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United States Department of Agriculture

Agricultural Research Service

Title: Effect of the White Rot Fungus, Phanaerochaete Chrysosporium, on the Feeding Preferences of the Formosan Subterranean Termite (Isoptera: Rhinotermitidae) for Different Wood Species

Authors
item Cornelius, Mary
item Daigle, Donald
item Williams, Kelley
item Lovisa, Mary

Submitted to: Proceedings of American Chemical Society National Meeting
Publication Type: Proceedings
Publication Acceptance Date: April 20, 2005
Publication Date: April 20, 2005
Citation: Cornelius, M.L., Daigle, D.J., Williams, K.A., Lovisa, M.P. 2005. Effect of the white rot fungus, phanaerochaete chrysosporium, on the feeding preferences of the formosan subterranean termite (isoptera: rhinotermitidae) for different wood species pp.101-110. In R.J. Petroski, M.R. Tellez, and R. W. Behle (eds), Semiochemicals in Pest and Weed Control, ACS Symposium Series 906.

Interpretive Summary: Because wood decay fungi alter the chemical composition of the wood, these fungi could potentially affect the feeding preferences of termites for different wood species. The objective of this study was to determine if the fungus, Phanaerochaete chrysosporium, influenced the feeding preferences of the Formosan subterranean termite for the following wood species: Alaska yellow cedar, birch, red oak, and redwood. After 8 weeks of fungal decay, weight loss due to decay was significantly greater in birch and red oak than redwood and Alaska yellow cedar. Wood consumption by termites was also greater on birch and red oak than on redwood or Alaska yellow cedar after 8 weeks of fungal decay. Termite feeding behavior may have been positively affected by the rate of fungal decay. However, decay by P. chrysosporium did not appear to affect the relative feeding preference of Formosan subterranean termites for these four wood species. Information on the feeding preferences of termites can be used to improve the acceptability of bait matrices for termite control. This research will benefit both the pest control industry and the consumer by providing information that may lead to the development of more effective baits for termite control.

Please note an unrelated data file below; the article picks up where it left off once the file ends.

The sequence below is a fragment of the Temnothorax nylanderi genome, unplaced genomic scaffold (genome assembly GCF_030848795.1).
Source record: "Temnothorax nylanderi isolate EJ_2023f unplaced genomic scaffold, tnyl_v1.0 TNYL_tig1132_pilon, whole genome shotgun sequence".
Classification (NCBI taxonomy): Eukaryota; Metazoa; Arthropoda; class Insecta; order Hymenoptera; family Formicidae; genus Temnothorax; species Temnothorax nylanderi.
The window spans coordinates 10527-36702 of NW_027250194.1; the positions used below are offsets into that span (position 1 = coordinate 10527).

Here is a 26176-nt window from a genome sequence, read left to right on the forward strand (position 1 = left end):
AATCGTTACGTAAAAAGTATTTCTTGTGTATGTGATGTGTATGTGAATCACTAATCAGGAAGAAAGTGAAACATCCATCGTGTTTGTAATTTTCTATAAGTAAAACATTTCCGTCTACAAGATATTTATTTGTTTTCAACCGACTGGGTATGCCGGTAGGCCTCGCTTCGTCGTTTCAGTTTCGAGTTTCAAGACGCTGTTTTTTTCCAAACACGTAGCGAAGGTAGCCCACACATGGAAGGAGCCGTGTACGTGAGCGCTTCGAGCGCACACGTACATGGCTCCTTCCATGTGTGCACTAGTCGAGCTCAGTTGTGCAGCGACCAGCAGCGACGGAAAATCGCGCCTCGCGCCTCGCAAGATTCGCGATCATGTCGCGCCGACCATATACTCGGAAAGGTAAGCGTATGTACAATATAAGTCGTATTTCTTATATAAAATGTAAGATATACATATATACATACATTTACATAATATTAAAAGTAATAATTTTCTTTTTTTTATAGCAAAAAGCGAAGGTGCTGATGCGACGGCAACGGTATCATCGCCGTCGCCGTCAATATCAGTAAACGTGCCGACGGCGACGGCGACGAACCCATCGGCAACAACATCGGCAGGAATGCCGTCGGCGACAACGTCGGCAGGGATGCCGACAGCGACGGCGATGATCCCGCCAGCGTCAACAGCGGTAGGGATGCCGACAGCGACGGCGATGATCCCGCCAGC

Technical Abstract: Lignin-degrading fungi alter the chemical composition of wood. the effects of the white rot fungus, P. chrysosporium on the feeding preferences of Formosan subterranean termites for Alaska yellow cedar, birch, red oak, and redwood were examined when blocks were decayed for 3, 8, or 12 weeks before feeding tests were conducted. There were significant differences in the weight loss of blocks of different wood species due to decay by the white rot fungus, P. chrysosporium. Alaska yellow cedar was completely resistant to colonization by P. chrysosporium. After 8 weeks of fungal decay, there was no difference in the weight loss due to decay in birch and red oak, but weight loss in redwood was significantly less. After 12 weeks, weight loss due to fungal decay was significantly greater in birch than in the other three wood species, and weight loss in red oak was significantly greater than in redwood. Wood consumption was greater on birch and red oak than on redwood or Alaska yellow cedar after 3 and 8 weeks of decay. In the experiment where blocks were decayed for 12 weeks before the feeding test was conducted, the average wood consumption of birch was greater than that of the other three wood species. Termite feeding behavior may have been positively affected by the rate of fungal decay. However, decay by P. chrysosporium did not appear to affect the relative feeding preference of Formosan subterranean termites for these four wood species.

Last Modified: 11/26/2014
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